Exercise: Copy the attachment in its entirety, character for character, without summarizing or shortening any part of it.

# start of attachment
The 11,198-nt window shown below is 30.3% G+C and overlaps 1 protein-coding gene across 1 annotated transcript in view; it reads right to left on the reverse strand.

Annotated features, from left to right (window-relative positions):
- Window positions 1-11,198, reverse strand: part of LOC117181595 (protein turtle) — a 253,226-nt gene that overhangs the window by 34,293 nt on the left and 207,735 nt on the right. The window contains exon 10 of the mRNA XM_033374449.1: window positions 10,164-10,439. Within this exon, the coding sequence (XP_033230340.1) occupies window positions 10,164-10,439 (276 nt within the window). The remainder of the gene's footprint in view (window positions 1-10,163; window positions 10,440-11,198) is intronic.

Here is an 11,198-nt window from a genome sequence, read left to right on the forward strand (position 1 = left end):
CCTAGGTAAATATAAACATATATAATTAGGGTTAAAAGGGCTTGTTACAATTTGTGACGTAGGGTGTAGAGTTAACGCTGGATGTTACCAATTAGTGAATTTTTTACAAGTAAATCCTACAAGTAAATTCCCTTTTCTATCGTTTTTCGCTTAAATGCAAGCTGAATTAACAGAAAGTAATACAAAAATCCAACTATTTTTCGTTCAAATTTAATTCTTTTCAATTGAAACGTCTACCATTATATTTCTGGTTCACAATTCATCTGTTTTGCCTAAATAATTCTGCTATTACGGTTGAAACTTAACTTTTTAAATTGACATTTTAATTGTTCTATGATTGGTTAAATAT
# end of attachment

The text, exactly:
The 11,198-nt window shown below is 30.3% G+C and overlaps 1 protein-coding gene across 1 annotated transcript in view; it reads right to left on the reverse strand.

Annotated features, from left to right (window-relative positions):
- Window positions 1-11,198, reverse strand: part of LOC117181595 (protein turtle) — a 253,226-nt gene that overhangs the window by 34,293 nt on the left and 207,735 nt on the right. The window contains exon 10 of the mRNA XM_033374449.1: window positions 10,164-10,439. Within this exon, the coding sequence (XP_033230340.1) occupies window positions 10,164-10,439 (276 nt within the window). The remainder of the gene's footprint in view (window positions 1-10,163; window positions 10,440-11,198) is intronic.

Here is an 11,198-nt window from a genome sequence, read left to right on the forward strand (position 1 = left end):
CCTAGGTAAATATAAACATATATAATTAGGGTTAAAAGGGCTTGTTACAATTTGTGACGTAGGGTGTAGAGTTAACGCTGGATGTTACCAATTAGTGAATTTTTTACAAGTAAATCCTACAAGTAAATTCCCTTTTCTATCGTTTTTCGCTTAAATGCAAGCTGAATTAACAGAAAGTAATACAAAAATCCAACTATTTTTCGTTCAAATTTAATTCTTTTCAATTGAAACGTCTACCATTATATTTCTGGTTCACAATTCATCTGTTTTGCCTAAATAATTCTGCTATTACGGTTGAAACTTAACTTTTTAAATTGACATTTTAATTGTTCTATGATTGGTTAAATAT